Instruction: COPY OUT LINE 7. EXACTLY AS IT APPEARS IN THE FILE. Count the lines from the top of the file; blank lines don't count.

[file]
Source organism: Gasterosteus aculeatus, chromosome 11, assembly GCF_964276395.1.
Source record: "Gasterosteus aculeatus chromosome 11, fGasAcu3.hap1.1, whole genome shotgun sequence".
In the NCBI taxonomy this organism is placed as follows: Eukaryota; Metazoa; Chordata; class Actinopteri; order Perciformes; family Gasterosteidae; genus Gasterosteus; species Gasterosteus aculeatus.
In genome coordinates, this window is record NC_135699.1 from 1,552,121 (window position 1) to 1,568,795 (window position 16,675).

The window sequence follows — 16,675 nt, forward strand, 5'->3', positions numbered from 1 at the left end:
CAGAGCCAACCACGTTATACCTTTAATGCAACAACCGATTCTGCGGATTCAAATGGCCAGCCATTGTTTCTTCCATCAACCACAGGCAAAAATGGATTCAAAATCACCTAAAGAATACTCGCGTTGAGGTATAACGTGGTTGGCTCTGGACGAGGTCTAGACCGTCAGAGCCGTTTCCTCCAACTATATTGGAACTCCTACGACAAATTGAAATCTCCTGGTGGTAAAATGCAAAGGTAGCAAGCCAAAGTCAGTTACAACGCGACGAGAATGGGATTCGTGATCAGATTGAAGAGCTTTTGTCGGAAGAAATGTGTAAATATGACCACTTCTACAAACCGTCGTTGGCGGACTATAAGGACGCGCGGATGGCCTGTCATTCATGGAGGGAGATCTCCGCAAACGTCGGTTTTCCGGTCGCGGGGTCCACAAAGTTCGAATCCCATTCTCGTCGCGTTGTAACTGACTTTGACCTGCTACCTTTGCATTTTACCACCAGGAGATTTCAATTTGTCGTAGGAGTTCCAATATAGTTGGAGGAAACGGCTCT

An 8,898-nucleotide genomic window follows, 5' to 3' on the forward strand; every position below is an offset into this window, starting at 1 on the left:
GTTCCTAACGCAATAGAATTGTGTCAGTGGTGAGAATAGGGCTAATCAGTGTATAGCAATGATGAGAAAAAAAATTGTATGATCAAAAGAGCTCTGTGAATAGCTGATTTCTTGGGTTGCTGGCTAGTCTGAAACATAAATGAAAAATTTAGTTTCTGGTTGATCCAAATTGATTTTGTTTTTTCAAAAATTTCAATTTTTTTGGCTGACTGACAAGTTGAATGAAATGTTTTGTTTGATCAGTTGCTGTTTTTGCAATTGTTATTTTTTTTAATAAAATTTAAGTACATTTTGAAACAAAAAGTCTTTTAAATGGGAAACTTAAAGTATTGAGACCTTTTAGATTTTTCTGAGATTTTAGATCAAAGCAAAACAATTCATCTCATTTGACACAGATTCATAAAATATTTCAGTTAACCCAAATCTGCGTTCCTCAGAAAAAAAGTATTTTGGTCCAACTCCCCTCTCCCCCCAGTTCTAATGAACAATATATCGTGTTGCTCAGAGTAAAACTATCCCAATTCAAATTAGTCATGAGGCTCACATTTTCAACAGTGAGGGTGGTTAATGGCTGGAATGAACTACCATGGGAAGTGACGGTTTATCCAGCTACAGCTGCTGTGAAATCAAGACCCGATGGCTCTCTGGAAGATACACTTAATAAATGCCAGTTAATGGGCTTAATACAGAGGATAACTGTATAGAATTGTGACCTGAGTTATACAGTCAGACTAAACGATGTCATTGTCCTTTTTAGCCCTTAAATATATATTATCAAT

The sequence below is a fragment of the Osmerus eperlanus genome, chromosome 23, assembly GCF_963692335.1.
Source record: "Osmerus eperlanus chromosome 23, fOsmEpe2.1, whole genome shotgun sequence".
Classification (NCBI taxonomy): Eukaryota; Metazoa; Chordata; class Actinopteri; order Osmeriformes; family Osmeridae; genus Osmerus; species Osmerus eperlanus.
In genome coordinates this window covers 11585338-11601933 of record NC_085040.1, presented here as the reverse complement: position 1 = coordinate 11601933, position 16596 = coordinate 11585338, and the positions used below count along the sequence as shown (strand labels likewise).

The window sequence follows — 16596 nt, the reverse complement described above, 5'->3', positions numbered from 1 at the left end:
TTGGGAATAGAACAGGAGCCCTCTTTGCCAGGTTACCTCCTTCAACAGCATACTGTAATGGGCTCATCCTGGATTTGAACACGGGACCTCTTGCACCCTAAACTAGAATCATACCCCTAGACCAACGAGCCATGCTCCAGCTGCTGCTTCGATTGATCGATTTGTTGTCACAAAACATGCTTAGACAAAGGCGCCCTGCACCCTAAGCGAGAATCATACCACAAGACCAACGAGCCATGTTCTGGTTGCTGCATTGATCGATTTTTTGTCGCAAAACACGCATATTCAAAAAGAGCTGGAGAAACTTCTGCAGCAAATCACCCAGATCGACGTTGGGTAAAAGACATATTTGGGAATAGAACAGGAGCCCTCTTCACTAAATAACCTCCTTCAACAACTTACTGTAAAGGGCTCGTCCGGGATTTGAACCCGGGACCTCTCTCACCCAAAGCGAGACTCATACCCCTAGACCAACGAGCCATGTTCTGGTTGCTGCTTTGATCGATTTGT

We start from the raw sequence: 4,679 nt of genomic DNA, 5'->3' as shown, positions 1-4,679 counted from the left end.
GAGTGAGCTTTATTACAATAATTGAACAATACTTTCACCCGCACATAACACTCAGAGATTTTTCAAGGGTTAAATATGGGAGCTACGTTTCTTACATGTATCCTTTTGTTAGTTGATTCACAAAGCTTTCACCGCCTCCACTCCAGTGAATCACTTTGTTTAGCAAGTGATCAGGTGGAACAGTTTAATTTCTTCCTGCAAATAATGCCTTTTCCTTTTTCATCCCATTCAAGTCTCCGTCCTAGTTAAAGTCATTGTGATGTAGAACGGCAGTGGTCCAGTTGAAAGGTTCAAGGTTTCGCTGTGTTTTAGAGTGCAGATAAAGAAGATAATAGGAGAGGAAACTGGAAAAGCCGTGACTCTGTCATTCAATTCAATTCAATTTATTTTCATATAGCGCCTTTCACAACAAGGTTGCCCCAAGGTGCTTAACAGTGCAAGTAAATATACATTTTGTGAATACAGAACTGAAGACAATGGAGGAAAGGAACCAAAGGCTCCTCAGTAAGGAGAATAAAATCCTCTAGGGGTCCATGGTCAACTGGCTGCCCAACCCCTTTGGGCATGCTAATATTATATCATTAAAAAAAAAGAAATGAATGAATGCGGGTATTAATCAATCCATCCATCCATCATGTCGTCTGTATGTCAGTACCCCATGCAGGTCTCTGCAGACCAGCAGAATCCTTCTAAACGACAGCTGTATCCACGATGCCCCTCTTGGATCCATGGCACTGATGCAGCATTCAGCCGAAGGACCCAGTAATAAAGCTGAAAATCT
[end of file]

An 8,898-nucleotide genomic window follows, 5' to 3' on the forward strand; every position below is an offset into this window, starting at 1 on the left: